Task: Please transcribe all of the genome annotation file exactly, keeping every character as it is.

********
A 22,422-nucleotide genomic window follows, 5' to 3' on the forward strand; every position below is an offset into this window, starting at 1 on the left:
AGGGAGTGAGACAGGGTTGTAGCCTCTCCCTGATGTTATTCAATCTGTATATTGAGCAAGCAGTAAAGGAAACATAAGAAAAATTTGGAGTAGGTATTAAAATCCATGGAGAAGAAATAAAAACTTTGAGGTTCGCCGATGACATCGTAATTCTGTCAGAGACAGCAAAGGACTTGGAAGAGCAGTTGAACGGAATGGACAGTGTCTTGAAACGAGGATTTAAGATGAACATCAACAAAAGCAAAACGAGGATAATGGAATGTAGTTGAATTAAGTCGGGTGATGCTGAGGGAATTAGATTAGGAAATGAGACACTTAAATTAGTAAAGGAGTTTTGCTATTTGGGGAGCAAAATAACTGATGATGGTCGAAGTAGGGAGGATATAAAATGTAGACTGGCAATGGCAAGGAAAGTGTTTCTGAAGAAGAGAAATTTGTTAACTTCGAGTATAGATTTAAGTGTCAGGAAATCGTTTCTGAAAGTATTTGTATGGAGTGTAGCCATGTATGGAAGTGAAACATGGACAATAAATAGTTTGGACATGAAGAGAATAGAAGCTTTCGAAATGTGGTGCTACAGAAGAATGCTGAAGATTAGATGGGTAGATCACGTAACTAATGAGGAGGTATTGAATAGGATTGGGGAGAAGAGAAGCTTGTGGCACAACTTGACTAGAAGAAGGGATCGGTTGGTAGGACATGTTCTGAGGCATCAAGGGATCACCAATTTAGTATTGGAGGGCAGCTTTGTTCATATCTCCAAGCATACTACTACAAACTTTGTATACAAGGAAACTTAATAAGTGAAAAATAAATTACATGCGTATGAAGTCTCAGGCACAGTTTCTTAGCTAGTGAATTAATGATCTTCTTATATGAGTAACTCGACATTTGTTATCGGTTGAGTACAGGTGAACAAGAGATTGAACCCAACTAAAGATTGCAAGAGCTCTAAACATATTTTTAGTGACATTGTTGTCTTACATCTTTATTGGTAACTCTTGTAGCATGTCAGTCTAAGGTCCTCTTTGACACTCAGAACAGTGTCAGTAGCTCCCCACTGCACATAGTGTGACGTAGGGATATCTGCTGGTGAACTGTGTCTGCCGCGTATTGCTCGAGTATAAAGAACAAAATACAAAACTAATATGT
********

A 22,422-nucleotide genomic window follows, 5' to 3' on the forward strand; every position below is an offset into this window, starting at 1 on the left:
AGGGAGTGAGACAGGGTTGTAGCCTCTCCCTGATGTTATTCAATCTGTATATTGAGCAAGCAGTAAAGGAAACATAAGAAAAATTTGGAGTAGGTATTAAAATCCATGGAGAAGAAATAAAAACTTTGAGGTTCGCCGATGACATCGTAATTCTGTCAGAGACAGCAAAGGACTTGGAAGAGCAGTTGAACGGAATGGACAGTGTCTTGAAACGAGGATTTAAGATGAACATCAACAAAAGCAAAACGAGGATAATGGAATGTAGTTGAATTAAGTCGGGTGATGCTGAGGGAATTAGATTAGGAAATGAGACACTTAAATTAGTAAAGGAGTTTTGCTATTTGGGGAGCAAAATAACTGATGATGGTCGAAGTAGGGAGGATATAAAATGTAGACTGGCAATGGCAAGGAAAGTGTTTCTGAAGAAGAGAAATTTGTTAACTTCGAGTATAGATTTAAGTGTCAGGAAATCGTTTCTGAAAGTATTTGTATGGAGTGTAGCCATGTATGGAAGTGAAACATGGACAATAAATAGTTTGGACATGAAGAGAATAGAAGCTTTCGAAATGTGGTGCTACAGAAGAATGCTGAAGATTAGATGGGTAGATCACGTAACTAATGAGGAGGTATTGAATAGGATTGGGGAGAAGAGAAGCTTGTGGCACAACTTGACTAGAAGAAGGGATCGGTTGGTAGGACATGTTCTGAGGCATCAAGGGATCACCAATTTAGTATTGGAGGGCAGCTTTGTTCATATCTCCAAGCATACTACTACAAACTTTGTATACAAGGAAACTTAATAAGTGAAAAATAAATTACATGCGTATGAAGTCTCAGGCACAGTTTCTTAGCTAGTGAATTAATGATCTTCTTATATGAGTAACTCGACATTTGTTATCGGTTGAGTACAGGTGAACAAGAGATTGAACCCAACTAAAGATTGCAAGAGCTCTAAACATATTTTTAGTGACATTGTTGTCTTACATCTTTATTGGTAACTCTTGTAGCATGTCAGTCTAAGGTCCTCTTTGACACTCAGAACAGTGTCAGTAGCTCCCCACTGCACATAGTGTGACGTAGGGATATCTGCTGGTGAACTGTGTCTGCCGCGTATTGCTCGAGTATAAAGAACAAAATACAAAACTAATATGT